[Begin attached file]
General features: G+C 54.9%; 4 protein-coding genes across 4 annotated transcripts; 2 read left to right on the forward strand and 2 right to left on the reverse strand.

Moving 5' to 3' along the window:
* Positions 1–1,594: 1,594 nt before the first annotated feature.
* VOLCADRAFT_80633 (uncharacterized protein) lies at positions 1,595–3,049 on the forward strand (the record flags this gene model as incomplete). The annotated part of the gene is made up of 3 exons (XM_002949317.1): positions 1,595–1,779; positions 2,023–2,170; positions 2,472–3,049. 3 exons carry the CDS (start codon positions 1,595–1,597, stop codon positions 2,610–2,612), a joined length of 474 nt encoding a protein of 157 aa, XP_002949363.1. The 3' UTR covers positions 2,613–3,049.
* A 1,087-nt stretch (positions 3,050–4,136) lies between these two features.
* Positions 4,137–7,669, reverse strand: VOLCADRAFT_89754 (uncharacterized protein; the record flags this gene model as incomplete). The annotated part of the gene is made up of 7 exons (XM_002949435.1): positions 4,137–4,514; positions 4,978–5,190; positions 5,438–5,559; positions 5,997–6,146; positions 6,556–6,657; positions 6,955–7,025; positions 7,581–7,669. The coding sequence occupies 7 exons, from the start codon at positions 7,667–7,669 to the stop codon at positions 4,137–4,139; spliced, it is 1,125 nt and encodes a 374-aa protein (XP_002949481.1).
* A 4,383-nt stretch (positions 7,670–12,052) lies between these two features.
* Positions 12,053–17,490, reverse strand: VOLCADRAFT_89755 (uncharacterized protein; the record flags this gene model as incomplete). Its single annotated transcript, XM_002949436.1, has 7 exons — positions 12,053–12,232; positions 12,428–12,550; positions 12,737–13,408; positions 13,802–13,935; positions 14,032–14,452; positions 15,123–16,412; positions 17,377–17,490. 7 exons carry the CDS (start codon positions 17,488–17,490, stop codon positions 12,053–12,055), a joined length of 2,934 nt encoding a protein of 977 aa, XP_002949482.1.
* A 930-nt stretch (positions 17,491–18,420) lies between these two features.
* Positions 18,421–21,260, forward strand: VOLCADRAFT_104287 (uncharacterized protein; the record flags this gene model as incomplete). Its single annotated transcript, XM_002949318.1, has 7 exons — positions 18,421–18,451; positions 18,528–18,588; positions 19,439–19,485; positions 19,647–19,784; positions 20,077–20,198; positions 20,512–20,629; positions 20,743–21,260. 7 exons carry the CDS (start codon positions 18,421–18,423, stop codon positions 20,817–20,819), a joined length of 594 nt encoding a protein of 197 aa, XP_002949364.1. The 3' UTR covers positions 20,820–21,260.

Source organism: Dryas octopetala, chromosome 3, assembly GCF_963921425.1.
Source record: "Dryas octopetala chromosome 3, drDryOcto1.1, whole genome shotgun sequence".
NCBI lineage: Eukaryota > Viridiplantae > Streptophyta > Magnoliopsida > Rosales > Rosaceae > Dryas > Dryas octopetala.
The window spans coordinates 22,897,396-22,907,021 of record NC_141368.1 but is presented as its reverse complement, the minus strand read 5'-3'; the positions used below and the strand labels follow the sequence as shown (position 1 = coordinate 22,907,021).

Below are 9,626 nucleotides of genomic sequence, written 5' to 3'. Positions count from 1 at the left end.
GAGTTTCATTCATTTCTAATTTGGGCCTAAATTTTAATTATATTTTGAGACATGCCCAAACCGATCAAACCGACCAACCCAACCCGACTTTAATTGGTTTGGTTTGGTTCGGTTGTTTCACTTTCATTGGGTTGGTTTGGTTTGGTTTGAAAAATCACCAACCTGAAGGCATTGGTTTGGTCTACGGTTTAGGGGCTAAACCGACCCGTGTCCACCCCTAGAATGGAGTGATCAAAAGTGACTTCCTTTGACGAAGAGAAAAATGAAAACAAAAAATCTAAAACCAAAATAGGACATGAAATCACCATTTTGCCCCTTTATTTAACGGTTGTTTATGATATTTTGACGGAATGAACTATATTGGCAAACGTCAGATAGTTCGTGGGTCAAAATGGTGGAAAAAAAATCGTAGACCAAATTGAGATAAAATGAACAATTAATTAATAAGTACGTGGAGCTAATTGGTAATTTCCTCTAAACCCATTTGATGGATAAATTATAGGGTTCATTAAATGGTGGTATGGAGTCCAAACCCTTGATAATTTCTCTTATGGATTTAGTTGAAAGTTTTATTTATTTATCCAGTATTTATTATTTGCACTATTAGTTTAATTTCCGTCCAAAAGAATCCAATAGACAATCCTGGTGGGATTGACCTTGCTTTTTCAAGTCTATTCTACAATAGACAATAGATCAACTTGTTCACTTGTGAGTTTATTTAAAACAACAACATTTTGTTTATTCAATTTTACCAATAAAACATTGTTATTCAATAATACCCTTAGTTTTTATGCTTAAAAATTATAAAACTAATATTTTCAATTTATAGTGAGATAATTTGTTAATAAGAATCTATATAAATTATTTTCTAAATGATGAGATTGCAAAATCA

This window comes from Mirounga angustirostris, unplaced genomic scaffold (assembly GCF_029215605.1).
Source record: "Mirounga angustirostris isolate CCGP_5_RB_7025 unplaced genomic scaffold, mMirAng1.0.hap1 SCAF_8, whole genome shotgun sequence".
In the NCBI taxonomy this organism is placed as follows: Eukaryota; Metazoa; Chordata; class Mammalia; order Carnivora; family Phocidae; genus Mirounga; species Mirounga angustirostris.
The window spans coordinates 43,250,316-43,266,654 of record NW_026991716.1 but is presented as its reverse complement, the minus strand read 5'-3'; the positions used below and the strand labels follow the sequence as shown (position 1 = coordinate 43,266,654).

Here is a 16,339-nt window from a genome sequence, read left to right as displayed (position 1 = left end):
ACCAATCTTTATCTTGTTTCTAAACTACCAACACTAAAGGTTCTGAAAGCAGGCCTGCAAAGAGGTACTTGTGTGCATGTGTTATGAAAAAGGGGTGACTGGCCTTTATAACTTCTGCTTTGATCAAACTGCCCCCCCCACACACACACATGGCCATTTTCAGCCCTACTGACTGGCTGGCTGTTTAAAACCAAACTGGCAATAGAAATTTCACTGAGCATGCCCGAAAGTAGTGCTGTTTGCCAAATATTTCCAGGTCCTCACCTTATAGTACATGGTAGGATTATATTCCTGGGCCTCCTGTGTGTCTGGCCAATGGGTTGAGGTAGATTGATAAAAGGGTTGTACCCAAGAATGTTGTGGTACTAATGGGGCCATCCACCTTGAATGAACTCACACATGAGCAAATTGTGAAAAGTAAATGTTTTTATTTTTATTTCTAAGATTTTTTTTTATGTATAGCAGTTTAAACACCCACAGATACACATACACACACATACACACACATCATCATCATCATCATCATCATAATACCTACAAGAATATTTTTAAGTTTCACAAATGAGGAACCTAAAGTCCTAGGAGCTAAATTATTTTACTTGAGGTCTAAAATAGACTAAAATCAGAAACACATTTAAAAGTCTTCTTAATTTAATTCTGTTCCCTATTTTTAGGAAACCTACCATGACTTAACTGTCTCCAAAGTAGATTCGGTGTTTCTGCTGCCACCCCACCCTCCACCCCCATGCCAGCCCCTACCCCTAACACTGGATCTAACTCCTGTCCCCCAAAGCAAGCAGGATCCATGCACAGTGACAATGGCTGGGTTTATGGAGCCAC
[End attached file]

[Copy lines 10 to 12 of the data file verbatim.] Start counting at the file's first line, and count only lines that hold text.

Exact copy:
* Positions 18,421–21,260, forward strand: VOLCADRAFT_104287 (uncharacterized protein; the record flags this gene model as incomplete). Its single annotated transcript, XM_002949318.1, has 7 exons — positions 18,421–18,451; positions 18,528–18,588; positions 19,439–19,485; positions 19,647–19,784; positions 20,077–20,198; positions 20,512–20,629; positions 20,743–21,260. 7 exons carry the CDS (start codon positions 18,421–18,423, stop codon positions 20,817–20,819), a joined length of 594 nt encoding a protein of 197 aa, XP_002949364.1. The 3' UTR covers positions 20,820–21,260.

Source organism: Dryas octopetala, chromosome 3, assembly GCF_963921425.1.
Source record: "Dryas octopetala chromosome 3, drDryOcto1.1, whole genome shotgun sequence".